The Crucible’s Themes
In the play, The Crucible, the playwright Arthur Miller portrayed many different themes. He uses real life events from the Salem Witch Trials in 1692 to show that fear and suspicion are infectious and can produce a mass hysteria that destroys public order and rationality.
There are many scenes in the play that suggests the theme that fear and suspicion are infectious and can produce a mass hysteria that destroys public order and rationality. One example of this is the afflicted girls use the people’s fear of witches to get rid of people they do not like. The same goes for Reverend Parris when he says people’s names that do not like him to the girls so that they can accuse them and have them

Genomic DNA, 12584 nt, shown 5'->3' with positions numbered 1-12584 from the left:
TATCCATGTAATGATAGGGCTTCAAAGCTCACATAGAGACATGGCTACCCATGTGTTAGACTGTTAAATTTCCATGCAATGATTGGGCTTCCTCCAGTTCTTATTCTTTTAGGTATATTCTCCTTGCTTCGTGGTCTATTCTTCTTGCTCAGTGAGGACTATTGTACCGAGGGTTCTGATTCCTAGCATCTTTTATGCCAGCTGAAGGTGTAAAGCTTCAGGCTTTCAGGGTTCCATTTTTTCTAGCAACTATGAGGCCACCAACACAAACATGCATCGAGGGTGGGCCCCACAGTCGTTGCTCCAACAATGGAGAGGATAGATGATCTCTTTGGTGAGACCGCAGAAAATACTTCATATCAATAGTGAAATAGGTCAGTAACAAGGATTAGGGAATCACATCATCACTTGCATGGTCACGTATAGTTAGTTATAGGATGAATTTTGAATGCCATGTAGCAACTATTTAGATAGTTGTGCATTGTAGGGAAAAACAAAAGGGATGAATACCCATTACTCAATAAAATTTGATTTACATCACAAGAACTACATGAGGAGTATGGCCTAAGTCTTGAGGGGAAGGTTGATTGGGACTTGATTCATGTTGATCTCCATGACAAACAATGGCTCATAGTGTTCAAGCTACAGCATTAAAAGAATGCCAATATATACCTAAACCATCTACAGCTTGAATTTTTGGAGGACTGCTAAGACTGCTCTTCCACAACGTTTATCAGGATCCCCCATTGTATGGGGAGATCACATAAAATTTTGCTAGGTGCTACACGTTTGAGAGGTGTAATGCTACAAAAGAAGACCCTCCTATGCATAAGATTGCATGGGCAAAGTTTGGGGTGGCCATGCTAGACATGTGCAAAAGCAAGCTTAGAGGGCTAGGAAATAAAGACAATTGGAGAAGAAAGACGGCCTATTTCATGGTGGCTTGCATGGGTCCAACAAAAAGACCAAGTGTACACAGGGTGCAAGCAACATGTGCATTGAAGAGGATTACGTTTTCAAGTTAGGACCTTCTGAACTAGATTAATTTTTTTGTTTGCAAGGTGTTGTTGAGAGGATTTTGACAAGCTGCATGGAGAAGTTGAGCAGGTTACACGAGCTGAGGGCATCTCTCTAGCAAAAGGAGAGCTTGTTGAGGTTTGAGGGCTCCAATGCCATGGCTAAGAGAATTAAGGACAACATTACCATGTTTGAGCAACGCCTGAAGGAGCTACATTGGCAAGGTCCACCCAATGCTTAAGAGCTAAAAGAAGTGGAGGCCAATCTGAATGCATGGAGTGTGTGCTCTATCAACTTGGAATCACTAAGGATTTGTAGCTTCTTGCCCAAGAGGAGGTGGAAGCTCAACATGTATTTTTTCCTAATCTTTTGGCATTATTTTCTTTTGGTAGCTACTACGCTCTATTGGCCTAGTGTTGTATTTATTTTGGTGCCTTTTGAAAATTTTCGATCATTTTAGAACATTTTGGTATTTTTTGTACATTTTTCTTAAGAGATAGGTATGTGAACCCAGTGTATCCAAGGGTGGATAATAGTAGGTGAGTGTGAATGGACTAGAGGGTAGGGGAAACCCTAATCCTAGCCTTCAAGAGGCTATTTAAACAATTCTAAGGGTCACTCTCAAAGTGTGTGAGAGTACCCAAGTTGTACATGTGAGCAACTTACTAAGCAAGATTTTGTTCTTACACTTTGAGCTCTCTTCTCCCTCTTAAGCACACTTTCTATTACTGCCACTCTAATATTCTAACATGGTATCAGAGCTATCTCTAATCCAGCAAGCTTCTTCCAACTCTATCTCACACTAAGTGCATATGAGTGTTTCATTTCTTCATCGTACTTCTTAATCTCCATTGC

There are many themes suggested by this play, but I think that these three are the most major. John Proctor attempts to keep his reputation by saying "Because it is my name! Because I cannot have another in my life! Because I lie and sign myself to lies! Because I am not worth the dust on the feet of them that hang! How may I live without my name I have given you my soul; leave me my name!" (1333) John Proctor says this right before he rips up his signed confession, which means that he would rather die then have a bad reputation for his children. In Act I, Reverend Parris does not want anyone to think that there is witchcraft on the girls because then people would accuse him for letting witchcraft in the town. Another theme of the play is reputation. Intolerance is another major theme in The Crucible. If I were to die for a theme, the theme would probably be reputation because if my reputation was going to be lowered so much that my name is considered an insult to my children then I would take my own life to stop it. Francis Nurse is trying to tell Danforth that the girls are deceiving him, but Danforth refuses to taint his reputation and admit being wrong so he ignores him. There are many lines in the play about reputation. The court also goes with this theme by using the fear of being hanged to go against the Christian belief and tell a lie about being a witch so they would not get hanged. As Danforth says in Act III, "a person is either with this court or he must be counted against it. " Although, The witch trials are the ultimate expression of intolerance; the hanging witches is the ultimate means of restoring the community"tms purity. In Act III, Judge Danforth says, ""do you know that near to four hundred are in the jails from Marblehead to Lynn, and upon my signature" (1293) In this line from the play Judge Danforth is speaking to Francis Nurse about his reutation. These are a few major themes from The Crucible.